The Wall Street Journal is reporting that health care analysts are calling John McCain’s plan is “fundamentally correct”…but it seems that their focus is on only one part of his plan…providing tax credits to individuals for buying their own health insurance.
Clearly health insurance needs to be affordable for individuals, and the link between employer based health insurance and your job needs to be severed. Health insurance must be portable, or else it contributes to excess job and work related stress…but it also needs to be affordable…at least until healthcare in the US becomes affordable again.
In an op-ed for the Wall Street Journal (10/7), David Gratzer, a senior fellow at the Manhattan Institute, writes that Sen. John McCain’s (R-Ariz.) “proposal — to give every American the tax credit businesses get for buying health insurance — is the right prescription for what ails our healthcare system.” Citing data from the Census Bureau that indicate “the percentage of Americans who get their health insurance at work has been shrinking,” Gratzer asserts that “the foundation of [the healthcare] system — employer provided health insurance — is crumbling.” And, Sen. McCain “recognizes that a large part of the problem is that the tax code favors employer-funded health insurance.” Gratzer argues that although Sen. McCain “doesn’t want to scrap employer-based insurance…he wants to fundamentally change the way the system works and instead give the self-employed and individuals a tax break for buying their own insurance.” He concedes that Sen. “McCain’s plan has its flaws,” but questions whether what Sen. Obama (D-Ill.) “is proposing [is] any better.” Gratzer concludes, “On health reform, Mr. McCain is fundamentally right.”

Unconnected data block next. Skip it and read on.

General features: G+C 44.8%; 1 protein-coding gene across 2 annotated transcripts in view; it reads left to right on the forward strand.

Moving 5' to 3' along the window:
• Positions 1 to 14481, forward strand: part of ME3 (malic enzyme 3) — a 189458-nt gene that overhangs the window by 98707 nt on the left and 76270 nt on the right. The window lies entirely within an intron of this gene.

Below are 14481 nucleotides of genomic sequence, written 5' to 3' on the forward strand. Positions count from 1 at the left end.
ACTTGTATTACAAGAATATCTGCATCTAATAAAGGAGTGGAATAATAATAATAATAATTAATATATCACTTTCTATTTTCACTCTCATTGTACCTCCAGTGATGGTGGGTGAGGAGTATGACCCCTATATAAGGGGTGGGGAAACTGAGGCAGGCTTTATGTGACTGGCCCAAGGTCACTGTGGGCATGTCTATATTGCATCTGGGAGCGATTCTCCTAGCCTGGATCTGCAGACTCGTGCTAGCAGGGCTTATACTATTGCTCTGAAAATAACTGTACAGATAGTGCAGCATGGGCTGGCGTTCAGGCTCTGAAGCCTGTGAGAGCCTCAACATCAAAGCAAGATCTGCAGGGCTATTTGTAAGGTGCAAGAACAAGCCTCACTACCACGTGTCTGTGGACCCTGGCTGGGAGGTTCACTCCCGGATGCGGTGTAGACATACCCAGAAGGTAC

Here’s the part I don’t get…just because it’s in McCain’s campaign platform, does that mean Obama can’t push for it as well after he becomes president? Is it mandatory that both candidates take opposing stances on every issue?